Fear, fearlessness and courage

fear
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Mark Twain has been quoted as saying, “Courage is resistance to fear, mastery of fear, not absence of fear.”

Fear is one of the most basic emotions.  Some people even think that all emotions can be reduced down to just two, fear and love.  Fear is vitally important, because it tells us there is something wrong or threatening.  It helps us to stay safe from things that might harm us.

However, sometimes we are scared in situations which aren’t life-or-death threatening, and this holds us back from doing the things we want or need to do.  Sometimes fear leads to other emotions which mask it, such as anger.

That is where Mark Twain’s quote comes in.  It’s often implied that courage is the same as fearlessness, but I think that is a mistake (and so, apparently, did Mark Twain!).  Fearlessness would be not feeling afraid at all, and what one person is fearless about could cause terror in someone else.  This might be due to past experiences or traumas, or learning from early caregivers about what is to be feared.  Courage is a quality that emerges when you feel afraid, but move past it to do the thing you want to do anyway.

If “being courageous” isn’t the same thing as not being scared, then it’s possible to feel courage and act bravely while still being scared silly!  You might dismiss compliments on your courage and resilience by saying, “yes, but I was so scared…”.  That is giving you far less credit than you deserve, and overlooks the strength you showed in overcoming your fear.

Often the best way to move past fear is by exposure to the thing which scares you.  You might feel able to do this by yourself, or you might want support and guidance.  For example, graded exposure therapy can be very helpful for phobias and OCD.  Major airlines offer “fear of flying” courses, and London Zoo’s “Friendly Spider Programme” offers an excellent course for arachnophobes.  Please note, these types of therapy are supportive and compassionate.  At no point would you be forced to do anything you’re not yet ready to.

What induces fear in you?  What does it hold you back from?  How would you like to move past it, and are you giving yourself enough credit for how you manage your fear?

The festive season

festive
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This time of year is one of celebrations – Yule, Hanukkah and Christmas amongst many others this festive month.  However, the unending “jollity” of the season comes with very specific expectations that can cause stress.

The media often shows very stereotyped “perfect” family celebrations (well, except Eastenders…!) and it’s easy to just accept that’s how things ‘should’ be.  What are your ‘shoulds’, ‘musts’ and ‘perfects’ for the festive period?  Where have they come from?  Are they making you and your loved ones happy, or causing more angst?  What would you like to be different, if you could have anything?  What holds you back from that?

It’s also easy to get swept up in running round after everyone and neglecting ourselves.  This can lead to resentment – or even loss of temper.  There has been a lot of talk lately about “mindfulness” – this is a way of living in the moment and enjoying it for what it is.  Events can be spoiled by ruminating over the past or becoming anxious for the future.  Learning to be mindful does take practice, and you might need to spend time and effort managing your anxieties as well.  A way to start might be to use grounding exercises.  Take a moment to really be in the moment – notice the small things and store the memories.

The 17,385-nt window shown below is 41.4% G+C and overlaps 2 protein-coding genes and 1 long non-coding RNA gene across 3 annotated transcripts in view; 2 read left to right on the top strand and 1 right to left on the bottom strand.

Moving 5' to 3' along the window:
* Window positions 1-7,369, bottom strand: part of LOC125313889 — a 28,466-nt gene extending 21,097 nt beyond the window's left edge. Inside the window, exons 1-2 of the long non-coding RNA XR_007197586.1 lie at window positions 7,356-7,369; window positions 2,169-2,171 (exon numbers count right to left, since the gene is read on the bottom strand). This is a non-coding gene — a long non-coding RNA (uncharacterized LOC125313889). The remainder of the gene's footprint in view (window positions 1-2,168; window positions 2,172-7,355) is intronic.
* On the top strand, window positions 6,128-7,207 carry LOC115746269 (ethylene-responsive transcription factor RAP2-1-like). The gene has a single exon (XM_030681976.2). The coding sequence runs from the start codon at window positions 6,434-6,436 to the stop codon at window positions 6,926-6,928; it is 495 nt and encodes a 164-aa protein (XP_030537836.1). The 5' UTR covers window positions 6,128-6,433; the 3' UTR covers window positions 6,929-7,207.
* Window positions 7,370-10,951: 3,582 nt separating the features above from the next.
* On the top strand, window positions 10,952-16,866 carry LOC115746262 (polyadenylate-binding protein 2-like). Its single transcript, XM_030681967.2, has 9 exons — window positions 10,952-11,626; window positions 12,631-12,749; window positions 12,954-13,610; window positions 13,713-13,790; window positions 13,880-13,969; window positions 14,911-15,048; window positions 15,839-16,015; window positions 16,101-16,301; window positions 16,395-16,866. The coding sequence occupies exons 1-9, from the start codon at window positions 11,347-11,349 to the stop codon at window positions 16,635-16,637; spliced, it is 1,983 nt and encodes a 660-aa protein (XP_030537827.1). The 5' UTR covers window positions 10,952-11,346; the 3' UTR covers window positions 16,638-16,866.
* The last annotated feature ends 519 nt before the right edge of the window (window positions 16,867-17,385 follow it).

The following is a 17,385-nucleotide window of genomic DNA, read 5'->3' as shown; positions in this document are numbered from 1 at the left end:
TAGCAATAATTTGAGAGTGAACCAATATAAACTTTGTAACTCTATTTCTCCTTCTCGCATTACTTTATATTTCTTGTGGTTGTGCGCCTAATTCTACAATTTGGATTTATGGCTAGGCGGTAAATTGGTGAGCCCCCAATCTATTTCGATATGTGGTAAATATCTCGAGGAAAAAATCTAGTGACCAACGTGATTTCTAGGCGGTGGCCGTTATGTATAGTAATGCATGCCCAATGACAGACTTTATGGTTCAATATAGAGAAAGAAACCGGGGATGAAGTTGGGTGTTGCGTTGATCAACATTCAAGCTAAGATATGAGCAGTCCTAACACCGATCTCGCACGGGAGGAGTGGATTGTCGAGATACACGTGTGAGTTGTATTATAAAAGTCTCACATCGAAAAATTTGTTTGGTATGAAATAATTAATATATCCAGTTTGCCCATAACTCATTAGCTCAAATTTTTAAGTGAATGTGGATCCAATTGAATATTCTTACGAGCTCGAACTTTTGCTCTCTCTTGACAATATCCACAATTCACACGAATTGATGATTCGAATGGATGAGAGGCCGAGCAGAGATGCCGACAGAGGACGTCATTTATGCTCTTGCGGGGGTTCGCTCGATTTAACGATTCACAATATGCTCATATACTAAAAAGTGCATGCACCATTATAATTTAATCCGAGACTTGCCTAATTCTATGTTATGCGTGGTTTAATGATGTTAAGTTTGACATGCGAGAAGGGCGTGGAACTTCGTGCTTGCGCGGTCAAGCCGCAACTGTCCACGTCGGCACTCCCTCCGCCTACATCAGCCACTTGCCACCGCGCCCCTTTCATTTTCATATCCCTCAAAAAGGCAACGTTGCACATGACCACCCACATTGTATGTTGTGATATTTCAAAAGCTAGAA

All the talk of celebrating with loved ones can be very difficult if you are lonely, bereaved or have had bad experiences of the festive season.  You might want to ignore the whole thing and hope it goes away as soon as possible.  This is completely understandable.  If you want to withdraw, or say “no” to something which will make you feel worse, you have every right to do so.  You may be nagged or cajoled, but the choice is entirely yours.  You may, however, find you have a support network who are very willing to be with and help you through.  There are also usually local community events for disadvantaged people over the season, including Christmas Day, who need volunteers if you wish to reach outwards.

Lastly, of course, remember that alcohol is a depressant substance and also a big risk factor in accidents.  Please do take care, and I wish you a very happy (and low-stress) festive season.

Grounding

grounding
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You may have heard people talking about “grounding”, “grounding exercises” or “being grounded”.  What does that mean?

The idea of grounding is from meditation.  It involves being connected with the Earth (usually physically through bare feet) and feeling this connection mentally.  Some people also refer to a feeling of being “centred”.  Your focus is brought to the here-and-now.  You can use this to develop feelings of stability and calm.

When you are stressed or upset, especially with many sources of stress, it can be difficult to feel really “here”.  You might feel overwhelmed, unable to concentrate, or even frozen into inaction.  Grounding exercises are meant to help you cut through the concerns swirling round your head.  You might, when anxious, waste energy worrying about things that may or may not happen.  You may feel exhausted and struggle with powerful emotions.  While grounding exercises cannot fix your problems, they can help you to feel more in control and powerful so you can work through them.